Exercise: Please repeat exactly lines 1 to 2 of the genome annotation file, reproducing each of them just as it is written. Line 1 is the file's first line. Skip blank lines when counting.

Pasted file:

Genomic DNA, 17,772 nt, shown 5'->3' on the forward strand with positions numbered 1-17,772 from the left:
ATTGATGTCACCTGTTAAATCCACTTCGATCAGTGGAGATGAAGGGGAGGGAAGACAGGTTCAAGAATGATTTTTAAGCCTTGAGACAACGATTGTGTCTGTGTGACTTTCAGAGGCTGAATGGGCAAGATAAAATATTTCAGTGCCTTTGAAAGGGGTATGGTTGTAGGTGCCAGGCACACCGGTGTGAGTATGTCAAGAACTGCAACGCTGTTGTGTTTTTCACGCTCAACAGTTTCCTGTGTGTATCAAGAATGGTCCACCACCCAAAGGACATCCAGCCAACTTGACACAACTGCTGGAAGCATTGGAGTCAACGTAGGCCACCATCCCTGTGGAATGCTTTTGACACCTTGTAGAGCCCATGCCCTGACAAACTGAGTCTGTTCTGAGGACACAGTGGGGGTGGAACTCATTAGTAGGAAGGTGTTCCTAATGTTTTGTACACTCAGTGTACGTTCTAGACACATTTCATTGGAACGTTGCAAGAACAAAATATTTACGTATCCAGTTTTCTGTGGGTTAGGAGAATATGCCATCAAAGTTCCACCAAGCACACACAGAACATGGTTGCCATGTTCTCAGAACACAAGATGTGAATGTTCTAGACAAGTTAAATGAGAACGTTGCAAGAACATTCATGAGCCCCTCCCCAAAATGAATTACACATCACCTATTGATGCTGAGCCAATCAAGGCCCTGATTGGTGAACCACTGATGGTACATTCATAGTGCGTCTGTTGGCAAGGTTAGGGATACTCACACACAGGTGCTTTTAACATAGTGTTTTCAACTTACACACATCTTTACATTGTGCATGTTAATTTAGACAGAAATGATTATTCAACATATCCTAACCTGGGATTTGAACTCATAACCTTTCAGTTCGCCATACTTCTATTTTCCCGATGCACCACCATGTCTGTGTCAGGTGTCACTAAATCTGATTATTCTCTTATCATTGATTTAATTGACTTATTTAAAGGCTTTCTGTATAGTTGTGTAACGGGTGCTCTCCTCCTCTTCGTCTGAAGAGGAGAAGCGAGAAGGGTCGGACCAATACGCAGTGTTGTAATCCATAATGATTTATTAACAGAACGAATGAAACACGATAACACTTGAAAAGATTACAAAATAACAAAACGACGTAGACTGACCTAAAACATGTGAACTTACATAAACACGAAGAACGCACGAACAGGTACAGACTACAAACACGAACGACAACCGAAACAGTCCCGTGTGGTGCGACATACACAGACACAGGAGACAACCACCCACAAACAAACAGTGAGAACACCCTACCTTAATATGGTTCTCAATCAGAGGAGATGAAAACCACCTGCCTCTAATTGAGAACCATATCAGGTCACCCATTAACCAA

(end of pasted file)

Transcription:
Genomic DNA, 17,772 nt, shown 5'->3' on the forward strand with positions numbered 1-17,772 from the left:
ATTGATGTCACCTGTTAAATCCACTTCGATCAGTGGAGATGAAGGGGAGGGAAGACAGGTTCAAGAATGATTTTTAAGCCTTGAGACAACGATTGTGTCTGTGTGACTTTCAGAGGCTGAATGGGCAAGATAAAATATTTCAGTGCCTTTGAAAGGGGTATGGTTGTAGGTGCCAGGCACACCGGTGTGAGTATGTCAAGAACTGCAACGCTGTTGTGTTTTTCACGCTCAACAGTTTCCTGTGTGTATCAAGAATGGTCCACCACCCAAAGGACATCCAGCCAACTTGACACAACTGCTGGAAGCATTGGAGTCAACGTAGGCCACCATCCCTGTGGAATGCTTTTGACACCTTGTAGAGCCCATGCCCTGACAAACTGAGTCTGTTCTGAGGACACAGTGGGGGTGGAACTCATTAGTAGGAAGGTGTTCCTAATGTTTTGTACACTCAGTGTACGTTCTAGACACATTTCATTGGAACGTTGCAAGAACAAAATATTTACGTATCCAGTTTTCTGTGGGTTAGGAGAATATGCCATCAAAGTTCCACCAAGCACACACAGAACATGGTTGCCATGTTCTCAGAACACAAGATGTGAATGTTCTAGACAAGTTAAATGAGAACGTTGCAAGAACATTCATGAGCCCCTCCCCAAAATGAATTACACATCACCTATTGATGCTGAGCCAATCAAGGCCCTGATTGGTGAACCACTGATGGTACATTCATAGTGCGTCTGTTGGCAAGGTTAGGGATACTCACACACAGGTGCTTTTAACATAGTGTTTTCAACTTACACACATCTTTACATTGTGCATGTTAATTTAGACAGAAATGATTATTCAACATATCCTAACCTGGGATTTGAACTCATAACCTTTCAGTTCGCCATACTTCTATTTTCCCGATGCACCACCATGTCTGTGTCAGGTGTCACTAAATCTGATTATTCTCTTATCATTGATTTAATTGACTTATTTAAAGGCTTTCTGTATAGTTGTGTAACGGGTGCTCTCCTCCTCTTCGTCTGAAGAGGAGAAGCGAGAAGGGTCGGACCAATACGCAGTGTTGTAATCCATAATGATTTATTAACAGAACGAATGAAACACGATAACACTTGAAAAGATTACAAAATAACAAAACGACGTAGACTGACCTAAAACATGTGAACTTACATAAACACGAAGAACGCACGAACAGGTACAGACTACAAACACGAACGACAACCGAAACAGTCCCGTGTGGTGCGACATACACAGACACAGGAGACAACCACCCACAAACAAACAGTGAGAACACCCTACCTTAATATGGTTCTCAATCAGAGGAGATGAAAACCACCTGCCTCTAATTGAGAACCATATCAGGTCACCCATTAACCAA